North-Central Section - 42nd Annual Meeting (24–25 April 2008)
Paper No. 20-10
Presentation Time: 11:00 AM-11:20 AM

PRELIMINARY RAW MATERIAL SOURCING OF GROUND STONE TOOLS FOR A MISSISSIPPIAN STRUCTURE BASIN AT ANGEL MOUNDS STATE HISTORIC SITE

FIK, Christine A., Glenn A. Black Laboratory of Archaeology, 423 N. Fess St, Bloomington, IN 47405, cafik@indiana.edu

Raw material types are an important information source for archaeologists to consider when interpreting artifacts. It is widely understood that certain raw materials were selected due to certain qualities of the rock. Of the three major rock types, igneous and metamorphic are generally used to do more percussive work such as chopping, crushing, hammering, sometimes grinding, and as anvil stones. Sedimentary rocks such as sandstone and limestone are used more because of their abrasive qualities and were generally employed as grinding stone systems to process food and other materials, while handstone abraders were used to sharpen bone and wood tools. Though qualities such as these were preferred in certain tools, they are by no means mutually exclusive and occasionally sandstones were used as anvils--often these have harder cemented grains—but not always. Conversely, large grained quartzites or conglomerates were used as abraders.

The tools found in Unit A at Angel Mounds have an interesting spatial arrangement within the basin of the structure. The assemblage itself implies some kind of production occurred at the structure, specifically ceramic production. The 186 tools of a variety of raw material types are generally sourced to two places. The sedimentary (47.8% of assemblage) tools are fashioned from shale, limestone and sandstone. The limestone was quarried from a local source near the site and is from the Mississippian formation. The sandstone occurs within the Carbondale formation, which surrounds the entire area, and all of present day Evansville, Indiana rests upon. The second group of tools made from igneous (18.3% of assemblage) and metamorphic (33.9% of assemblage) rocks was most likely collected from the Ohio River and were geologically transported to the river system by glacial movement and subsequent processes.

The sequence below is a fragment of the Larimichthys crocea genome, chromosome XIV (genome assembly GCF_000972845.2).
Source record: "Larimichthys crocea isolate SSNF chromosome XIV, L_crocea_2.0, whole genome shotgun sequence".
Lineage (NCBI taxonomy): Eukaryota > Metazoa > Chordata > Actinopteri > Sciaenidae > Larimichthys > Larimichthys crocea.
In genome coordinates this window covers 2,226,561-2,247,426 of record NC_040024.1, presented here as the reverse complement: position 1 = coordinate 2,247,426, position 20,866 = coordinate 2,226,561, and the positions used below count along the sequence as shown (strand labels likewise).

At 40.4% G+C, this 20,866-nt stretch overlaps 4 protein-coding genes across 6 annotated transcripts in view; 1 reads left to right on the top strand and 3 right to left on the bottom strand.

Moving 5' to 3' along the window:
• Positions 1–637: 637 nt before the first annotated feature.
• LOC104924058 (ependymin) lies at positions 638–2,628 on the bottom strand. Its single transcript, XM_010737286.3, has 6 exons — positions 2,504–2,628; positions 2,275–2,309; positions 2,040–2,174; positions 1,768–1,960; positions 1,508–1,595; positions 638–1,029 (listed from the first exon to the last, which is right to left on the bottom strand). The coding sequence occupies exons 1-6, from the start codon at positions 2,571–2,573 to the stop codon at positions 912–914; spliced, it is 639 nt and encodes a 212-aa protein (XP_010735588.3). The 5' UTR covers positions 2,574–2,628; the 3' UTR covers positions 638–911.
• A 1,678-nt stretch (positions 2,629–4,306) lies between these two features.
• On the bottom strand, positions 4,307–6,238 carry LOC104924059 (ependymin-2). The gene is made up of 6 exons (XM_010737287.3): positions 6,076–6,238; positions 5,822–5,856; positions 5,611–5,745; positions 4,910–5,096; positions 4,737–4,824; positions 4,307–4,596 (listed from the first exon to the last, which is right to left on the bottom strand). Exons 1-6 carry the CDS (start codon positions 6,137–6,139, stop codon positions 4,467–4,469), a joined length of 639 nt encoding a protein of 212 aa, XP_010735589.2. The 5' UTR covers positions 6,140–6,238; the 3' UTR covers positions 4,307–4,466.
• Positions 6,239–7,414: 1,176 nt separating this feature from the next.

The acquisition of raw materials has implications for the social network of the people, and is evidenced at least in part by the kinds of raw materials used to create ordinary and specialized tools such as the ones found in Unit A. The importance of a raw material source to provide a steady supply of tools for a site at which some form of production occurs is key to the site's vitality.

North-Central Section - 42nd Annual Meeting (24–25 April 2008)
General Information for this Meeting
Session No. 20
Cultural Geology: Building Stones, Historic Cement and Mortar, and Archaeological Materials
Casino Aztar Conference Center: Walnut E
8:00 AM-12:00 PM, Friday, 25 April 2008

Geological Society of America Abstracts with Programs, Vol. 40, No. 5, p. 65

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